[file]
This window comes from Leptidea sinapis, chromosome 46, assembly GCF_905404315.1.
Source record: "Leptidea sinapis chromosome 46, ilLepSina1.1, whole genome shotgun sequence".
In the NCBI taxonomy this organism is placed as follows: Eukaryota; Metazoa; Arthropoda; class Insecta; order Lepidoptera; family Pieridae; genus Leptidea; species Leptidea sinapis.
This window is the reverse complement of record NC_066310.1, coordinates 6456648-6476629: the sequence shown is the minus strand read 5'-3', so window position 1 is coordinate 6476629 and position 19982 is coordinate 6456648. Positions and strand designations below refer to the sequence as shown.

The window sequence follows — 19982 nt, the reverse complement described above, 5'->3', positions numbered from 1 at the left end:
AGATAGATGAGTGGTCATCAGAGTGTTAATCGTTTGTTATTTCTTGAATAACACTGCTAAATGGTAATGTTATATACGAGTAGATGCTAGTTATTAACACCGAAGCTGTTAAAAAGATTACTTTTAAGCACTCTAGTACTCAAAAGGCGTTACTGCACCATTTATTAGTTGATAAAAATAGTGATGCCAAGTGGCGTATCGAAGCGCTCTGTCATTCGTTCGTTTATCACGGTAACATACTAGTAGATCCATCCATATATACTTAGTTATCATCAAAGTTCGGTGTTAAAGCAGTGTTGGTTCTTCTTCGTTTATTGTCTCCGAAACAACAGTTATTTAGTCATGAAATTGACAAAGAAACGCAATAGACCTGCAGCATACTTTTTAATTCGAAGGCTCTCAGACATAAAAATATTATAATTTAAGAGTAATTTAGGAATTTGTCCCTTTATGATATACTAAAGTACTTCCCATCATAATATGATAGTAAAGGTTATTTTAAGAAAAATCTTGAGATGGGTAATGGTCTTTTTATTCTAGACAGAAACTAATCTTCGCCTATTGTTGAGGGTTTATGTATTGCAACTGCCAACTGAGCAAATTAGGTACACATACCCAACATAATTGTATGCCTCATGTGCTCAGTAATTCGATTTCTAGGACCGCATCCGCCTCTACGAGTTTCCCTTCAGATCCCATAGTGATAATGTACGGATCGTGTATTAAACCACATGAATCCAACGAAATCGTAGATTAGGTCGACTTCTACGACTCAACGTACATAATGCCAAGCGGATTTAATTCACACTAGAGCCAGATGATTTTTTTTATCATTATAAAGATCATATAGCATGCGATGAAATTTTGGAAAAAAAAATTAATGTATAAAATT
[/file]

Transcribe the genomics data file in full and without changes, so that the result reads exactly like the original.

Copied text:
This window comes from Leptidea sinapis, chromosome 46, assembly GCF_905404315.1.
Source record: "Leptidea sinapis chromosome 46, ilLepSina1.1, whole genome shotgun sequence".
In the NCBI taxonomy this organism is placed as follows: Eukaryota; Metazoa; Arthropoda; class Insecta; order Lepidoptera; family Pieridae; genus Leptidea; species Leptidea sinapis.
This window is the reverse complement of record NC_066310.1, coordinates 6456648-6476629: the sequence shown is the minus strand read 5'-3', so window position 1 is coordinate 6476629 and position 19982 is coordinate 6456648. Positions and strand designations below refer to the sequence as shown.

The window sequence follows — 19982 nt, the reverse complement described above, 5'->3', positions numbered from 1 at the left end:
AGATAGATGAGTGGTCATCAGAGTGTTAATCGTTTGTTATTTCTTGAATAACACTGCTAAATGGTAATGTTATATACGAGTAGATGCTAGTTATTAACACCGAAGCTGTTAAAAAGATTACTTTTAAGCACTCTAGTACTCAAAAGGCGTTACTGCACCATTTATTAGTTGATAAAAATAGTGATGCCAAGTGGCGTATCGAAGCGCTCTGTCATTCGTTCGTTTATCACGGTAACATACTAGTAGATCCATCCATATATACTTAGTTATCATCAAAGTTCGGTGTTAAAGCAGTGTTGGTTCTTCTTCGTTTATTGTCTCCGAAACAACAGTTATTTAGTCATGAAATTGACAAAGAAACGCAATAGACCTGCAGCATACTTTTTAATTCGAAGGCTCTCAGACATAAAAATATTATAATTTAAGAGTAATTTAGGAATTTGTCCCTTTATGATATACTAAAGTACTTCCCATCATAATATGATAGTAAAGGTTATTTTAAGAAAAATCTTGAGATGGGTAATGGTCTTTTTATTCTAGACAGAAACTAATCTTCGCCTATTGTTGAGGGTTTATGTATTGCAACTGCCAACTGAGCAAATTAGGTACACATACCCAACATAATTGTATGCCTCATGTGCTCAGTAATTCGATTTCTAGGACCGCATCCGCCTCTACGAGTTTCCCTTCAGATCCCATAGTGATAATGTACGGATCGTGTATTAAACCACATGAATCCAACGAAATCGTAGATTAGGTCGACTTCTACGACTCAACGTACATAATGCCAAGCGGATTTAATTCACACTAGAGCCAGATGATTTTTTTTATCATTATAAAGATCATATAGCATGCGATGAAATTTTGGAAAAAAAAATTAATGTATAAAATT